That’s why Apple, Microsoft, Amazon, Google, and Facebook are the five most valuable companies in America. Each is worth over $1 trillion. Each put the “ante” of $1 billion/quarter into cloud construction in the last decade. Each continues to pour $3-5 billion more of cash flow into their networks every 90 days.
Policymakers focus on the services these companies provide, but it’s the cloud that makes them powerful. Microsoft isn’t software. It’s cloud and software, which lets it take cash from competitors. Google isn’t services, it’s services and software, which also let it take cash from its competitors. Only Facebook, so far, is refusing to rent capacity, and even it sells access to what’s becoming a global fiber network.
That’s where we are today. Where will we be in 2025, if man is still alive?
Big software companies, including IBM, Salesforce, Oracle, and SAP, have finally gotten on the cloud construction train. They don’t control all their processing, but they’re off-loading some of their capacity into their own data centers.
This is just the start of a long trend that will change the cloud landscape. To big companies the lesson is clear. Become a cloud or remain subservient to the Cloud Czars.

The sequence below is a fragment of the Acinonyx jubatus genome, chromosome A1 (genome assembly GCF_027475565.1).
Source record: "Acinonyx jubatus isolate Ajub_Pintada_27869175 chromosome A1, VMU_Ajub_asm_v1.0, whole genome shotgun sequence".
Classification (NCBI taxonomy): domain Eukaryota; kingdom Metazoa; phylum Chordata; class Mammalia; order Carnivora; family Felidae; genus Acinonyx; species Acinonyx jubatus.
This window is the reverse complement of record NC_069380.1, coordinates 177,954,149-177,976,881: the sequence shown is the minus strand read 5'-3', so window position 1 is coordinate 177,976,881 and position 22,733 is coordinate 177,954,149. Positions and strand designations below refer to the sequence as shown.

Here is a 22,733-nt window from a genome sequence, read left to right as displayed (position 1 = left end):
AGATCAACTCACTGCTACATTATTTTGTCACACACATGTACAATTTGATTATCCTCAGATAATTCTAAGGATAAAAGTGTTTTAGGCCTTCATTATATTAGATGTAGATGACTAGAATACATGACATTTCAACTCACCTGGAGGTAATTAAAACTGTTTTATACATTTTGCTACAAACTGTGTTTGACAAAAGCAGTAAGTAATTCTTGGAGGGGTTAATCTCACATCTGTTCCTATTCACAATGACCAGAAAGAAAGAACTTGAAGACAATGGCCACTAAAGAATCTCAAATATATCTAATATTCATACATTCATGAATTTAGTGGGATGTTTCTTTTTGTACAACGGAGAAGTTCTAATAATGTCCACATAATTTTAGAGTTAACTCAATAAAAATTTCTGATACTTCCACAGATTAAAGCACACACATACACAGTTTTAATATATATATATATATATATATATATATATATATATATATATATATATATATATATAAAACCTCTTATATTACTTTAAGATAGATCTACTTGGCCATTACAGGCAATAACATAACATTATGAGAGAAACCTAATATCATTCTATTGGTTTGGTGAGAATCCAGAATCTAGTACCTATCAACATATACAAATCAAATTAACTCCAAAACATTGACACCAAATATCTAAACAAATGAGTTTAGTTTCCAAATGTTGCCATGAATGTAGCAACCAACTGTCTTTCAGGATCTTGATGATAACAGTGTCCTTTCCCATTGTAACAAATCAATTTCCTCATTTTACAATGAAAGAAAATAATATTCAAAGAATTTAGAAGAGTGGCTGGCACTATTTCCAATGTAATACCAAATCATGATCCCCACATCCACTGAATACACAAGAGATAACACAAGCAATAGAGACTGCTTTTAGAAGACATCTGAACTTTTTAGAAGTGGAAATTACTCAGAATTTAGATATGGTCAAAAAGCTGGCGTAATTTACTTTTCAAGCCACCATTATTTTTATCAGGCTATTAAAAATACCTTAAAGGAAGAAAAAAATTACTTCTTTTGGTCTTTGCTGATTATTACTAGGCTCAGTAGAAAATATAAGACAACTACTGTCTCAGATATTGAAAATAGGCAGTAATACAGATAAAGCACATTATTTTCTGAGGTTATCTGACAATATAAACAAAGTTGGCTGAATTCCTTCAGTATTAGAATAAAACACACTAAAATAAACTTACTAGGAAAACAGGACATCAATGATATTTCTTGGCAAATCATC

The Cloud Czars have sought to forestall this with “industry clouds,” loaded with software that appeals to specific types of businesses. Google has sought to forestall it by buying cloud market share. This has its stock rocketing even though (alone among the Czars) it’s losing money in cloud rental.
But as numbers get bigger, more companies are going to want to move away from the Czars. This will start with “hybrid clouds,” cloud-based data centers, built to cloud standards, that connect to larger clouds. Building these things could prove a great business for companies like Dell. They can be anywhere, thanks to fiber cables. Facebook dominates in the developing world despite having 10 of its 15 data centers in the U.S.
The next step will be a balancing act, as scaled companies seek to bring more of their cloud-based services in-house. This is only possible once you have the cash flow to sustain the investment, and once all your software is cloudy. For most this will remain a pipe dream. But by 2025 most large companies will have their own data centers, built to cloud requirements. They will be doing internal cost comparisons on every big project, gradually bringing more operations in-house.
What the Czars will do in response is to go “up the stack,” offering higher value services. Amazon started with pure infrastructure, called “bare metal” in the trade. Within a few years, either directly or through an acquisition they’ll be offering office and accounting suites, more like Alibaba.
What does this mean for policy makers? It means they’re looking at the wrong thing. They’re focusing on services, on breaking up companies like Facebook based on those services. Doing so risks the cash flow that makes low-cost cloud possible. Instead, they should foster multi-cloud and hybrid-cloud growth. This will bring things into balance organically, between the Czars and those they serve, or between services and the Czars they serve.